New York-based Corso Coffee, which opened a Buckhead Atlanta outpost in December, is a jack of all trades, offering coffee and pastry in the morning, a selection of panini and salads throughout the day, and a complete bar menu at night. The front wall is all window, allowing customers an abundance of natural light and a view of Peachtree Street. The side wall is lined with plush leather booths, suitable for groups, while the front wall and bar are furnished with stools, better for solo or small group seating. The cafe is classy, and the Italian theme is echoed through every small detail. Customers have options as to how they want to enjoy Corso, whether it be a daily caffeine fix, a refuel for shopping, a meeting place, or a date spot. Here, David Abes, Corso's regional director of operations, shares details on the idea behind the concept.
What's the story behind Corso?
Corso started in the Paramount Hotel in New York. The name "Corso" actually comes from this thoroughfare in Rome, but what we really wanted was for it to feel like more of gathering spot. So, when we brought Corso to Atlanta it turned into more of a cafe style from a grab-and-go so that people would be able to enjoy it in more ways than one. As you can see here we've got the coffee, food, and bar component. So yeah, it's just one of those little cafes. We want people to feel like they're in Europe, in Italy, hanging out.
I love how much exposure this place gets from the location and then also being in such a walkable area. It's so easy for people to stop in here while their shopping ...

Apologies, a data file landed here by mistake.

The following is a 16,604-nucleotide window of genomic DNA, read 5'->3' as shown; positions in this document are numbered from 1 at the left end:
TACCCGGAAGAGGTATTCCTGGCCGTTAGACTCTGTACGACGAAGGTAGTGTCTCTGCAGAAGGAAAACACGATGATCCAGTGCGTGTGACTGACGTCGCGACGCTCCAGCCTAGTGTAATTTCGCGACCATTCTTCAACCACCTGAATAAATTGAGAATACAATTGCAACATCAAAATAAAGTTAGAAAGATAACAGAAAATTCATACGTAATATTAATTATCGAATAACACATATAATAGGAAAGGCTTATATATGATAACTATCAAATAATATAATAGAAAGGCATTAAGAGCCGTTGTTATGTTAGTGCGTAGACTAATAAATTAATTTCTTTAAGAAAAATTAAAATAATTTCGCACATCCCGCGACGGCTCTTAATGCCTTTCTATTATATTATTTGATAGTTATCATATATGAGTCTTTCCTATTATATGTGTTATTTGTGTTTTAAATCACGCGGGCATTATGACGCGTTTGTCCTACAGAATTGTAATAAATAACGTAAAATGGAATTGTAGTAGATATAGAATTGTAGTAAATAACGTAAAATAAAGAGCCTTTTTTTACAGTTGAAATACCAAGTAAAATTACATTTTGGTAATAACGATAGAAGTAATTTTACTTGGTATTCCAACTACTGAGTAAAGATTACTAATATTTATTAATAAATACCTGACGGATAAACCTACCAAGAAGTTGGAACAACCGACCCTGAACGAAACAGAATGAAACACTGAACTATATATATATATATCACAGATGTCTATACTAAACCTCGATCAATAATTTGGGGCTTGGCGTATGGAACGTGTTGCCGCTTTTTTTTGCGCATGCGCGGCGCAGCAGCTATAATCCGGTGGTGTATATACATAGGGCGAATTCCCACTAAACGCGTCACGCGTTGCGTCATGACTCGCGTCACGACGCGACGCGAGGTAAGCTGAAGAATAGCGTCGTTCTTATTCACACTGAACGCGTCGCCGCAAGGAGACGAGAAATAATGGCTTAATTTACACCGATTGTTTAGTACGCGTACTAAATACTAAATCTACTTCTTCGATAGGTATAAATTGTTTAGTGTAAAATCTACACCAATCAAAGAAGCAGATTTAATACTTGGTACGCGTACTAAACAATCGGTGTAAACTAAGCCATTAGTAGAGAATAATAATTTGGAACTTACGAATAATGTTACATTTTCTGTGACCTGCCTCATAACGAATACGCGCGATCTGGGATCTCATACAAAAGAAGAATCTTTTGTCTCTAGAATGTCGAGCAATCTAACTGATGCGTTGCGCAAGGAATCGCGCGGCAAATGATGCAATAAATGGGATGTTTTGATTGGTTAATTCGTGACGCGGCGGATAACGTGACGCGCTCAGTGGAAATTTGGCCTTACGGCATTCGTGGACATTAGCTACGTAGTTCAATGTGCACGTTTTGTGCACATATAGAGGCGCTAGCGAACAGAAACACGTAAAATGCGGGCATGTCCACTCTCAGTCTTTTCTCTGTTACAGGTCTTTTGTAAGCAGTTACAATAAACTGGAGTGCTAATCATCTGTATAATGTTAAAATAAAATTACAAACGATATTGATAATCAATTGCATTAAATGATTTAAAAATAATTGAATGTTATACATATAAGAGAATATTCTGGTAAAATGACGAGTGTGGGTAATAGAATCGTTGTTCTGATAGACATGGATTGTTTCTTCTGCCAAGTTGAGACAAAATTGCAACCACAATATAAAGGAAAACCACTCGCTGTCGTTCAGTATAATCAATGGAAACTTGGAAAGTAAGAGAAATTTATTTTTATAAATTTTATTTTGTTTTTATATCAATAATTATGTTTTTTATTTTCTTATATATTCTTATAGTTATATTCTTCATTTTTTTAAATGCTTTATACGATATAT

Exactly. Buy some Louis Vuittons and come here and get some coffee and prosecco.
... espresso to keep them going.
You got it. It makes them shop better.
How did you choose this location?
We scouted around throughout Atlanta, and we wanted to have [Corso and LDV Hospitality's forthcoming American Cut Steakhouse] together. We thought with the clientele that would be here and the demographics that this location would be a success. So that's how we chose it.
I'm kind of obsessed with the theme in here.
Yeah, so on that note, the whole restaurant was built in Italy. We broke it down and rebuilt it here. So what you can see here is all Italian leather, the lighting, the back bar. That espresso machine is actually Maserati — costs just about as much as one of their cars. There is no grunge factor here.
I'm impressed — great coffee and food.
Thanks. It all really comes down to the quality. That's what our company is all about. We bake everything fresh in the morning and all throughout the day. Right now you can smell the new croissants coming out of the oven. Same with the sandwiches. We'll put just one or two out. It's interesting because I've had people say, "It doesn't really smell like coffee in here," and they like that. You go to some places and it always smells of that burnt roast, but here you can smell the fresh pastries and all that coming right out of the oven.
David, what's your favorite thing about Corso?
I think the community. All day different people come in, so you have business people here early in the morning for their meetings, and then you have the people who really set up shop as if this is their office. We had a lady who had five of her meetings here. She was here for, like, four hours, and every 30 minutes it seemed like she had a new person come in. And then around two o'clock people need their caffeine, so we have a lot of traffic in here. It makes it interesting. It's not just a restaurant. You could pop in first thing in the morning for espresso, and then swing by in the afternoon for a snack or grab a drink here in the evening.
It seems a little small. Do you think space will be an issue, especially with people "setting up shop" here as you mentioned?
I think with the nice Atlanta weather when the patio opens up we will have a lot more space. And we're not opposed to people working here.
— Eater Atlanta contributor Jaclyn Overall